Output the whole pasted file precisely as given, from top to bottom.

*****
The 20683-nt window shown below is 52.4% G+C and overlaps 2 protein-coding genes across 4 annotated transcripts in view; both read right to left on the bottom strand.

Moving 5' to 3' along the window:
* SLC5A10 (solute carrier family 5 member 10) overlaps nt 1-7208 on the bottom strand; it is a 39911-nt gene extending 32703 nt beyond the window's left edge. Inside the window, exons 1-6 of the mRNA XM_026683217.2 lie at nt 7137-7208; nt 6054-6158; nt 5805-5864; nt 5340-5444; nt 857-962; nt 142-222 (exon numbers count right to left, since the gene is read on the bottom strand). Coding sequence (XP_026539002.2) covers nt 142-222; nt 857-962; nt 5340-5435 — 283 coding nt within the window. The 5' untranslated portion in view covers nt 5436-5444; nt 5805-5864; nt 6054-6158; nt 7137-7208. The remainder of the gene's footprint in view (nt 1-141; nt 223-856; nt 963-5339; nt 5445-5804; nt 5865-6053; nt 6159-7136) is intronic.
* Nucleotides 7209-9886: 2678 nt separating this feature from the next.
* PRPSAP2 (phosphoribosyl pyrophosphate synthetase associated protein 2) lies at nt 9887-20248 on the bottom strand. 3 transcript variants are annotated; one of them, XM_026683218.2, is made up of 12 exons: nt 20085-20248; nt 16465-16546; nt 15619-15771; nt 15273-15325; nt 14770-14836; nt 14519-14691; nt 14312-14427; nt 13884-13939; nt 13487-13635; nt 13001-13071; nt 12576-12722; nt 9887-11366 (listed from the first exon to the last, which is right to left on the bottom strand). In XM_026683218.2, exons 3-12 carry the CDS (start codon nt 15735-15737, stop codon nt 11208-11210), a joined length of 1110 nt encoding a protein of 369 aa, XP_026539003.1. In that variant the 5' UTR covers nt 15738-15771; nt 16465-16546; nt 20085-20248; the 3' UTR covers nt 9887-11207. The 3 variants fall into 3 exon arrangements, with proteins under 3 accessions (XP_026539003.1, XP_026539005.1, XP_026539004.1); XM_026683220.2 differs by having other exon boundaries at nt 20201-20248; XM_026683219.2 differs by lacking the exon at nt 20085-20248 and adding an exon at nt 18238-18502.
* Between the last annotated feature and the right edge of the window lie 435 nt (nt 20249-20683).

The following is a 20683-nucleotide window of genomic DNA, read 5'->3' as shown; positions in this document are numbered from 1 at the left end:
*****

The 20683-nt window shown below is 52.4% G+C and overlaps 2 protein-coding genes across 4 annotated transcripts in view; both read right to left on the bottom strand.

Moving 5' to 3' along the window:
* SLC5A10 (solute carrier family 5 member 10) overlaps nt 1-7208 on the bottom strand; it is a 39911-nt gene extending 32703 nt beyond the window's left edge. Inside the window, exons 1-6 of the mRNA XM_026683217.2 lie at nt 7137-7208; nt 6054-6158; nt 5805-5864; nt 5340-5444; nt 857-962; nt 142-222 (exon numbers count right to left, since the gene is read on the bottom strand). Coding sequence (XP_026539002.2) covers nt 142-222; nt 857-962; nt 5340-5435 — 283 coding nt within the window. The 5' untranslated portion in view covers nt 5436-5444; nt 5805-5864; nt 6054-6158; nt 7137-7208. The remainder of the gene's footprint in view (nt 1-141; nt 223-856; nt 963-5339; nt 5445-5804; nt 5865-6053; nt 6159-7136) is intronic.
* Nucleotides 7209-9886: 2678 nt separating this feature from the next.
* PRPSAP2 (phosphoribosyl pyrophosphate synthetase associated protein 2) lies at nt 9887-20248 on the bottom strand. 3 transcript variants are annotated; one of them, XM_026683218.2, is made up of 12 exons: nt 20085-20248; nt 16465-16546; nt 15619-15771; nt 15273-15325; nt 14770-14836; nt 14519-14691; nt 14312-14427; nt 13884-13939; nt 13487-13635; nt 13001-13071; nt 12576-12722; nt 9887-11366 (listed from the first exon to the last, which is right to left on the bottom strand). In XM_026683218.2, exons 3-12 carry the CDS (start codon nt 15735-15737, stop codon nt 11208-11210), a joined length of 1110 nt encoding a protein of 369 aa, XP_026539003.1. In that variant the 5' UTR covers nt 15738-15771; nt 16465-16546; nt 20085-20248; the 3' UTR covers nt 9887-11207. The 3 variants fall into 3 exon arrangements, with proteins under 3 accessions (XP_026539003.1, XP_026539005.1, XP_026539004.1); XM_026683220.2 differs by having other exon boundaries at nt 20201-20248; XM_026683219.2 differs by lacking the exon at nt 20085-20248 and adding an exon at nt 18238-18502.
* Between the last annotated feature and the right edge of the window lie 435 nt (nt 20249-20683).

The following is a 20683-nucleotide window of genomic DNA, read 5'->3' as shown; positions in this document are numbered from 1 at the left end: